As a part of their commitment to women’s empowerment, Walmart and CARE announced the launch of a Cashew Value Chain Initiative. As part of the Walmart Foundation’s $1 million grant to CARE, a leading humanitarian organization, this project marks the first of a series of initiatives to elevate women from poverty worldwide. Over the next year, Walmart and CARE will create a women owned-and-operated community-based institution to provide more equitable and consistent incomes for approximately 750 women in the cashew farming and processing sector in the coastal districts of Tamil Nadu State in Southern India, Cuddalore and Nagapattinam.
“This project will improve economic opportunities for socially and economically marginalized women and girls in southern India through the promotion of women-owned and -managed cashew enterprises,” said Raj Jain, managing director and CEO, Bharti Walmart.
“We are excited about the difference we will make in the lives of these women as we are confident the project will improve their entrepreneurial skills and capacity to directly link to the retail market,” Jain added.
Through the partnership, Walmart and CARE aim to improve overall livelihoods for women involved in the cashew processing sector: enhancing income earning opportunities by 20 percent, improving participants’ literacy and business skills, and ensuring greater awareness about health and nutrition. The benefits of this initiative will reach beyond the women themselves, impacting the lives of nearly 4,000 people.
“CARE is eager to work with Walmart on an issue that is of critical importance in Tamil Nadu, and throughout so many communities in India – the elevation of women from poverty,” said Helene Gayle, president and CEO of CARE. “Our work together is particularly important in this area as families in Tamil Nadu continue to rebuild their lives after the 2004 tsunami. Walmart’s investment will ensure increased income security, which we know leads to greater health and education opportunities for these women and their families.”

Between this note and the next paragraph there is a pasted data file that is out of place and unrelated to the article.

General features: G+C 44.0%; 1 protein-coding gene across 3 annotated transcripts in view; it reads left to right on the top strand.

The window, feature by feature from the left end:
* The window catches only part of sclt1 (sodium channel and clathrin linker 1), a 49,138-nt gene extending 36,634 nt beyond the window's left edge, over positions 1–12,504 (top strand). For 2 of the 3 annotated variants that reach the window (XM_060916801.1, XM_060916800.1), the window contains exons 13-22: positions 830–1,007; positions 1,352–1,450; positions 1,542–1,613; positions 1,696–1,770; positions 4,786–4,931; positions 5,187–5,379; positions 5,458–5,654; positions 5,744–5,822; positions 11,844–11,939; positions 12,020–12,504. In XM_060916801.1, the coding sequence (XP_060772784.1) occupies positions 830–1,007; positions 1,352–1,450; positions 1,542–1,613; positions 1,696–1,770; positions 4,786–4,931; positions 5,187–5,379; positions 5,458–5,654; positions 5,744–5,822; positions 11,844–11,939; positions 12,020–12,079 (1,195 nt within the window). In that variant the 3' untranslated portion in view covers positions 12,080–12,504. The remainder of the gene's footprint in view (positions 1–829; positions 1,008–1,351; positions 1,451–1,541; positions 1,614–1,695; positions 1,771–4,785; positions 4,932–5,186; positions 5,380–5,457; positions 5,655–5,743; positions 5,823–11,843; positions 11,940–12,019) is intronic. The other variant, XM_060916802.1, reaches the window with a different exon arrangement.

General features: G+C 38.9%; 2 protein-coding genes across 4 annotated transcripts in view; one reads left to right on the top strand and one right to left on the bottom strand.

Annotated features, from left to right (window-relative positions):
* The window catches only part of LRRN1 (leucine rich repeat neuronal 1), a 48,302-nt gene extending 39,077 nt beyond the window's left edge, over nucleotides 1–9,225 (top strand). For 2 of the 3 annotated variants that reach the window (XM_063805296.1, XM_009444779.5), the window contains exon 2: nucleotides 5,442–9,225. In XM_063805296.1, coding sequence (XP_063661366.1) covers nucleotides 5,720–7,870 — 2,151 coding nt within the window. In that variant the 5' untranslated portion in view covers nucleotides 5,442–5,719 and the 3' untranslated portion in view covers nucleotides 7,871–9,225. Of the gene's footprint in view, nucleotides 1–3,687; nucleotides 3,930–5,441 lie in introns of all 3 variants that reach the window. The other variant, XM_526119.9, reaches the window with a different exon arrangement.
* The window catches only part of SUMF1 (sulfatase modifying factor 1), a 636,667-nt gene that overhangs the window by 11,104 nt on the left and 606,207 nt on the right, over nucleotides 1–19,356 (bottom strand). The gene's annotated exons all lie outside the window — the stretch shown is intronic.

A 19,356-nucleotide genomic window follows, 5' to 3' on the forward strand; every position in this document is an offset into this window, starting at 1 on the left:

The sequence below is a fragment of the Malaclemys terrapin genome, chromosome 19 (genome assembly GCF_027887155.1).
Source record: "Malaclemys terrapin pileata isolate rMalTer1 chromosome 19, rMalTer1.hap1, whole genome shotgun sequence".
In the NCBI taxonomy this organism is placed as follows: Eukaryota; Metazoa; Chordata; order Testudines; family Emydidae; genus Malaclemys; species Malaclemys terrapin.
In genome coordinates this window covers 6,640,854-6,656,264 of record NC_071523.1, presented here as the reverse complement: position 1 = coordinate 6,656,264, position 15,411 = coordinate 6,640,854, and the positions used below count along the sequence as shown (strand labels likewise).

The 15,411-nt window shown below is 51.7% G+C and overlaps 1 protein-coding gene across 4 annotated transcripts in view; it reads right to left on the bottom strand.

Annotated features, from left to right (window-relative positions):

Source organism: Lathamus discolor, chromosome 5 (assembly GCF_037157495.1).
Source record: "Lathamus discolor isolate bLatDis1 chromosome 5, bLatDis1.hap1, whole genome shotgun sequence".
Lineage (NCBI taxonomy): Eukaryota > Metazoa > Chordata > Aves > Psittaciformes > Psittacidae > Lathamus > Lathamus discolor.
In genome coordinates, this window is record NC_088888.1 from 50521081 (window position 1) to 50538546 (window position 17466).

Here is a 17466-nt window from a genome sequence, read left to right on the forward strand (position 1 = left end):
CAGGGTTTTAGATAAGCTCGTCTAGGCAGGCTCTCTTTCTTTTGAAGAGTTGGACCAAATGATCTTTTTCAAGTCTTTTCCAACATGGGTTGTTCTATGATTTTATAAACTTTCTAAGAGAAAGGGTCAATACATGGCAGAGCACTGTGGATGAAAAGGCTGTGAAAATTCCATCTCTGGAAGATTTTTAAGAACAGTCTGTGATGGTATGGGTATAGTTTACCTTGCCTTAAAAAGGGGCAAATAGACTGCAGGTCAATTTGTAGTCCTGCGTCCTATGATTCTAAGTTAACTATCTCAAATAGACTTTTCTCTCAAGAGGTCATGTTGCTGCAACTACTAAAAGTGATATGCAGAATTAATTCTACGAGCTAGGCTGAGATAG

Over the next year, the program will help to set up three women-owned and managed cashew processing units and 15 literacy centers. Training programs will be conducted for participating women and their daughters on basic social services, rights and entitlement issues. The program will also establish direct links between cashew producers, the women-owned processing units, and the global marketplace.
“This initiative falls in line with Walmart’s overarching strategy to support girls, women and the organizations and issues of importance to them,” said Margaret McKenna, president, Walmart Foundation. “We are listening to our female customers around the world and want to further demonstrate our commitment to them and their economic empowerment.” Cashew is one of the important cash crops of India. There are more than 700 small- scale cashew processing units in southern India, and the sector provides employment to 500,000 people, mostly women.